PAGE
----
5 modify the search by typing in a new search expression.

  • Type recycling and aluminum and containers

This search expression will retrieve hyperlinks to those sites that have the words recycling AND containers (must have both words) AND aluminum   (must have either one).

  • Click on Search.

6 examine the results.

Take a few minutes and explore the first Web pages retrieved. Notice that we received significantly fewer results by using the Boolean search operators.


  • To read the summaries or annotations of the Web pages, click on summaries.

Note that you can also click on Similar Pages at the end of each annotation. This will lead you to other pages that are related to this particular page.

7. End the session.

Wasn’t that easy? Let’s end this session and do another activity. You can stay online and continue to the next activity or end this session now.

  • To disconnect, click on File in the menu bar and select Exit from the menu.

Exercise for Boolean Search finished

Exercise  Using Phrase Searching to Find Information


In this activity, we will open Infoseek and look at the online help before we begin searching. We will type in the phrase currency exchange rates using the syntax that is particular to Infoseek, and we will examine the results. We’ll have you bookmark the best site we find so that you can start building your own reference library. We’ll follow these steps:

    1.  Go to the home page for Infoseek.
    2.  Read the help screens in Infoseek.
    3.  Use the search form provided and type in a search expression.
    4.  Examine the results and click on a hyperlink that appears to have the information you need.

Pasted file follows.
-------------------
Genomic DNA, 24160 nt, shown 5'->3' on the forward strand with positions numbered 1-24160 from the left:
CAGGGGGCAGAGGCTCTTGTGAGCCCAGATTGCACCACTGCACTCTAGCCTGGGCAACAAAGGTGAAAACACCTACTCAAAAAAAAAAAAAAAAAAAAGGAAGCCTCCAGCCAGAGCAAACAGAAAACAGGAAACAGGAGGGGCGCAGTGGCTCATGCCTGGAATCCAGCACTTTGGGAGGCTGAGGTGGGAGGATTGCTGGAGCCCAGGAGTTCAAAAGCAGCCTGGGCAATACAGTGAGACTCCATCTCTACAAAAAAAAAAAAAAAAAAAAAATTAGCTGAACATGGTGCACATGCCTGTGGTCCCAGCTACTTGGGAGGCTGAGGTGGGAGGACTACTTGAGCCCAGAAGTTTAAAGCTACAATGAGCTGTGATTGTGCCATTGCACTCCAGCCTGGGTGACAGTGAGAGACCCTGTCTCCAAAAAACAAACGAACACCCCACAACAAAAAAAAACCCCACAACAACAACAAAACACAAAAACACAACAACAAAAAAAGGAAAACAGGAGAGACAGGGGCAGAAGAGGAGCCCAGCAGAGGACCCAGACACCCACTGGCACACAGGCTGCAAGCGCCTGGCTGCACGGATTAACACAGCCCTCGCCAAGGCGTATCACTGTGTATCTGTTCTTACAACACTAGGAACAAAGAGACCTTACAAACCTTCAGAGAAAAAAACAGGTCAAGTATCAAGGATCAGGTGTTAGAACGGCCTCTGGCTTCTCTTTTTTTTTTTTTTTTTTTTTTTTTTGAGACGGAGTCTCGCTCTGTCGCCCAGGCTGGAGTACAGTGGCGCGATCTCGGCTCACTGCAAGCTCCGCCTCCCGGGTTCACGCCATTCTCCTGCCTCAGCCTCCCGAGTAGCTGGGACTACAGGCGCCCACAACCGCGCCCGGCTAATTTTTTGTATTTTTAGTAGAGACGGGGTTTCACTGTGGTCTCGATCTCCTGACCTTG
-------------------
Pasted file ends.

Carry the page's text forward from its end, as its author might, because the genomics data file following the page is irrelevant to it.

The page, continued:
5.  Find the currency exchange rate for Indian Rupee.
    6.  Bookmark it!
    7.  End the session.

Once you see how easy it is to find an answer to a reference question on the World Wide Web, you may never want to comb through newspapers or journals again. And after you make a bookmark to the site that provides the answer, you’ll be able to flip to the information whenever you need it in a few seconds. Let’s go find it!

Begin Exercise

1 Go to the home page for Infoseek.

Use the mouse to point to the location field and click the (left) mouse button.
The URL of the current Web page will change color. Now you can type in the URL for Infoseek.

2 Read the help screens in Infoseek.

Notice that in Infoseek, you must place quotation marks before the first word and after the last word in the phrase you are searching for. This will ensure that the words in the phrase appear together.

3 Use the search form provided and type in a search expression.

  • Scroll up to the top of the page and click on Infoseek.
  • Type the phrase "currency exchange rates" in the search form provided and click on seek.

4 Examine the results and click on a hyperlink that appears to have the information you need.

The first page or two of results should contain the most relevant resources. Find a resource in your hit list that most likely would have the information you are seeking. In this activity, we’ll click on a Web page entitled "Currency Exchange Rates...Sonnet Financial’s Daily Currency Rates as provided by Reuters." If you find it, click on it. If not, click on another Web page title that you think will help you find the information.

  • Click on Reseller Currency Exchange Rates—Interlink Communications System. Find the currency exchange rate for the Indian Rupee. 
  • Click on the hyperlink or a similar resource and explore it.

5. Find the currency exchange rate for the Indian Rupee.

6 Bookmark it!

After finding this informative Web page, you may want to locate it again quickly, so let’s put it in your bookmark list.

  • Point your mouse to Bookmarks in the location toolbar and click.
  • Point your mouse to Add Bookmark and click.

The URL’s title is automatically added to your bookmark list. You can check the list to see that this happened.


  • Click on Bookmark again and see that the title of the location is there.

You can access this page later simply by clicking on it.

7 End the session.

  • Click on File in the menu bar and select Exit from the menu.

If you’re not using your own computer, you may want to delete your bookmarks at this time.

End of Exercise on Phrase searching


Copyright 1996, 1997, 1998 Dr. Raj Mehta. All rights reserved.